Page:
LAND OF ENCHANTMENT
By Jill Devine
Allison Simpson claims she doesn’t have much of a green thumb, but that doesn’t stop her from loving plants. It was an intense passion for one particular blossom – the rare Himalayan blue poppy – that led the Ashburn mom to an astonishing horticulture wonderland known as Longwood Gardens.
“I love poppy flowers so much that I have one tattooed on my arm,” said Simpson, who lives in the Broadlands with her husband, Andrew, and their toddler son, Daniel. “My mom saw on Instagram that the Himalayan blue poppies were on special display at Longwood Gardens in Pennsylvania, so I had to go.”
Thousands of visitors came to see the blue poppies last year, which are rarely viewed outside of their natural habitat in the Himalayas.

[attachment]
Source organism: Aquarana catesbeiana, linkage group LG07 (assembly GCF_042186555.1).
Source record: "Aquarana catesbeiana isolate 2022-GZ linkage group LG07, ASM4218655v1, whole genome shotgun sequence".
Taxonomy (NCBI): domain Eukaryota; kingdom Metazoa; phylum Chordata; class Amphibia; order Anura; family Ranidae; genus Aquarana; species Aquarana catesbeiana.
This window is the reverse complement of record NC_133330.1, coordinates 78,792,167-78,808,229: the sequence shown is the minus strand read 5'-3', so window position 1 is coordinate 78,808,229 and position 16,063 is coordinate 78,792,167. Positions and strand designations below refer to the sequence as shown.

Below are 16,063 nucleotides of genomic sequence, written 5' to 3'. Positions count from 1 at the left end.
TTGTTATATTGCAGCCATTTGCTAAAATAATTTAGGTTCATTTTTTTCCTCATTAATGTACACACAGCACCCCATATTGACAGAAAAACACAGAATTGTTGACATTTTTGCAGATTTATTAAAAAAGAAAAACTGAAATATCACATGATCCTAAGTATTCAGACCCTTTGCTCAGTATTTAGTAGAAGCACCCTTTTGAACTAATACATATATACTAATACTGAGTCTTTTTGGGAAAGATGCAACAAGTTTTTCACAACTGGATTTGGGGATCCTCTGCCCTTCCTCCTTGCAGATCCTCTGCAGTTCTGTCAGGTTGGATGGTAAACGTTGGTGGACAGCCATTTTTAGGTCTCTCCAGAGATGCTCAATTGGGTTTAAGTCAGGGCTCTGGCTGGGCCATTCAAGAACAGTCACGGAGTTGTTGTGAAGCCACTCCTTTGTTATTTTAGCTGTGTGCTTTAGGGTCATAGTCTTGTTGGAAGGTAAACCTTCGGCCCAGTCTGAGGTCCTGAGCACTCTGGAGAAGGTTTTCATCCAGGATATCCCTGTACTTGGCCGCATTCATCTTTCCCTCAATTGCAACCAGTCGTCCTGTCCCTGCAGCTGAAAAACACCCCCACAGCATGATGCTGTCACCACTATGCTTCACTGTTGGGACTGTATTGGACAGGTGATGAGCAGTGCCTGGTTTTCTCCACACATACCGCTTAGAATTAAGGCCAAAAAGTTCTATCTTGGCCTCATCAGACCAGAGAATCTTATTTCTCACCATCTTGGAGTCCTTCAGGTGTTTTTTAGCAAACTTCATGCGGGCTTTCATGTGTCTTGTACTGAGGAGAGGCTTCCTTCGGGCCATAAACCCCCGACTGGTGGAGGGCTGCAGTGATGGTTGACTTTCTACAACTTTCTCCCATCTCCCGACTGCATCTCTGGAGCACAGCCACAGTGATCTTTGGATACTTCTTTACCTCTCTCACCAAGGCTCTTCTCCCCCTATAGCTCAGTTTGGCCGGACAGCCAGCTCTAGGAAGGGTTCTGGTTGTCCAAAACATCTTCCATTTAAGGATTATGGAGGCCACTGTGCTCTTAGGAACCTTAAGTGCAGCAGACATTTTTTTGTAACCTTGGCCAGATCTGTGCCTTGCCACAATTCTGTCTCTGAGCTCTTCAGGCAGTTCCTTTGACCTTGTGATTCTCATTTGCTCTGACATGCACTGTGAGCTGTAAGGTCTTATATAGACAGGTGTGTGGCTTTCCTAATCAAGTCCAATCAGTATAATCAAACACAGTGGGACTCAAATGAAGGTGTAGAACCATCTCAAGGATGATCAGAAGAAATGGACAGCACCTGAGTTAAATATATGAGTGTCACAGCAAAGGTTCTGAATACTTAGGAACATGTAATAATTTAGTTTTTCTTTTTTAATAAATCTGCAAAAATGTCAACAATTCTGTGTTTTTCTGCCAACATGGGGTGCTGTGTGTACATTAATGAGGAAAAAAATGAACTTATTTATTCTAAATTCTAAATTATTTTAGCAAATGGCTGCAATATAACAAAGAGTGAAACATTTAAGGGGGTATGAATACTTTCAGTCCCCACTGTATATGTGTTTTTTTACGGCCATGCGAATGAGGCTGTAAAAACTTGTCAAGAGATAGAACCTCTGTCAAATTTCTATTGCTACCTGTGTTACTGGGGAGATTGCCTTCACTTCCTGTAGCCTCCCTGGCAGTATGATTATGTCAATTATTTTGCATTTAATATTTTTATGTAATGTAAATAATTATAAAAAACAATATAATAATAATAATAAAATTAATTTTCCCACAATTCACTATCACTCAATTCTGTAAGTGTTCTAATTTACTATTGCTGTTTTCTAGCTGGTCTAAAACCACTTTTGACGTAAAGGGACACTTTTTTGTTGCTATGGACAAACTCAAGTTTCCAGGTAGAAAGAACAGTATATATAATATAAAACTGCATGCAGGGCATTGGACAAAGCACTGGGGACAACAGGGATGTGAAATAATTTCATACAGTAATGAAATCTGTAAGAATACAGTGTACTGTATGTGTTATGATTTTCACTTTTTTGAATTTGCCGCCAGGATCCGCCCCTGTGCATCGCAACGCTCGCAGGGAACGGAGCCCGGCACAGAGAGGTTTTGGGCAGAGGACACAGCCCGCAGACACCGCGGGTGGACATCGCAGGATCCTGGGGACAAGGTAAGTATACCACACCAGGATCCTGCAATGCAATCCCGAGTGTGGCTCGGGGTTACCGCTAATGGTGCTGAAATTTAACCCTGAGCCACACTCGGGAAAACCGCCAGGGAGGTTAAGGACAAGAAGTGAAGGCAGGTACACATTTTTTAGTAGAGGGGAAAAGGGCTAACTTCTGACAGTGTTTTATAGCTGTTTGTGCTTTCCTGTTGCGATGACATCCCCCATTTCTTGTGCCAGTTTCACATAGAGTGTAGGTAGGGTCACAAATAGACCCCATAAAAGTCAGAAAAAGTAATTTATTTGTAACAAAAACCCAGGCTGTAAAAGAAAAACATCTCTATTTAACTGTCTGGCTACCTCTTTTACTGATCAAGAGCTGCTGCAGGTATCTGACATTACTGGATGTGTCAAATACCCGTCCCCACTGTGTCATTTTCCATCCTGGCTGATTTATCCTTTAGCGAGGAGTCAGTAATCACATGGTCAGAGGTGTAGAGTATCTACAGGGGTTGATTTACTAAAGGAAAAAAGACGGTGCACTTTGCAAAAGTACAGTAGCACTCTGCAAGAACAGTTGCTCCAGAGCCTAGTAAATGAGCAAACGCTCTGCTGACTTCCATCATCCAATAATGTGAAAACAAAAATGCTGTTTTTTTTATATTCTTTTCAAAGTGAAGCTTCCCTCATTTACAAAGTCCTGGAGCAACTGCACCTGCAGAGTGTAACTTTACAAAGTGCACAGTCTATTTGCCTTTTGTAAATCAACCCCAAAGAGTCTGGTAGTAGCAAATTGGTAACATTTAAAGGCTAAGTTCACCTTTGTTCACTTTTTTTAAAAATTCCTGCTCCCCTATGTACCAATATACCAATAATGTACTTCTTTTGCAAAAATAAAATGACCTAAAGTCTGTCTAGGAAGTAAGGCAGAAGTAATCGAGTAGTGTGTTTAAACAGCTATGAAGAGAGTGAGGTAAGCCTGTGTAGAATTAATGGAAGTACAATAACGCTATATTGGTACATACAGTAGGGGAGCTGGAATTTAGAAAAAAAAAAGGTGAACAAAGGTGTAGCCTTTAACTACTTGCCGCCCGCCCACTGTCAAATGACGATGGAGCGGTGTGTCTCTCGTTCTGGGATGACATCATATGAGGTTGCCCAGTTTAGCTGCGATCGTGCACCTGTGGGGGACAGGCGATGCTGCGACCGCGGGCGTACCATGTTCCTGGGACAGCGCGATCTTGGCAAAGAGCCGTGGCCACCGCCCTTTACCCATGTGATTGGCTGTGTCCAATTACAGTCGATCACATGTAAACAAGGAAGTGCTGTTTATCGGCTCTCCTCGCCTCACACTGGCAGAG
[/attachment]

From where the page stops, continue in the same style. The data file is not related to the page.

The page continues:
“To see those vibrant blooms planted alongside rows of bright foxgloves, another favorite of mine, was definitely worth the trip from Ashburn,” Simpson said.
Located just three hours from Ashburn in Chester County, Penn., Longwood Gardens is one of the most visited public gardens in North America and presents one of the largest horticultural displays in the world.
This includes a dazzling, species-packed conservatory constructed of glass and 1,100 acres of take-your-breath-away gardens, fountains, lakes, meadows, heritage forests and historic buildings. According to Jourdan Cole, public relations manager at Longwood Gardens, the attraction welcomed a record 1.6 million guests last year, assisted by more than 400 employees and 500 volunteers.
A GARDEN LIKE NO OTHER
Wowing visitors with over-the-top natural displays has been Longwood Gardens’ priority since its earliest beginnings in 1906, when American industrialist Pierre S. du Pont bought a small farm near Kennett Square to rescue a grove of historic trees from being sold for lumber.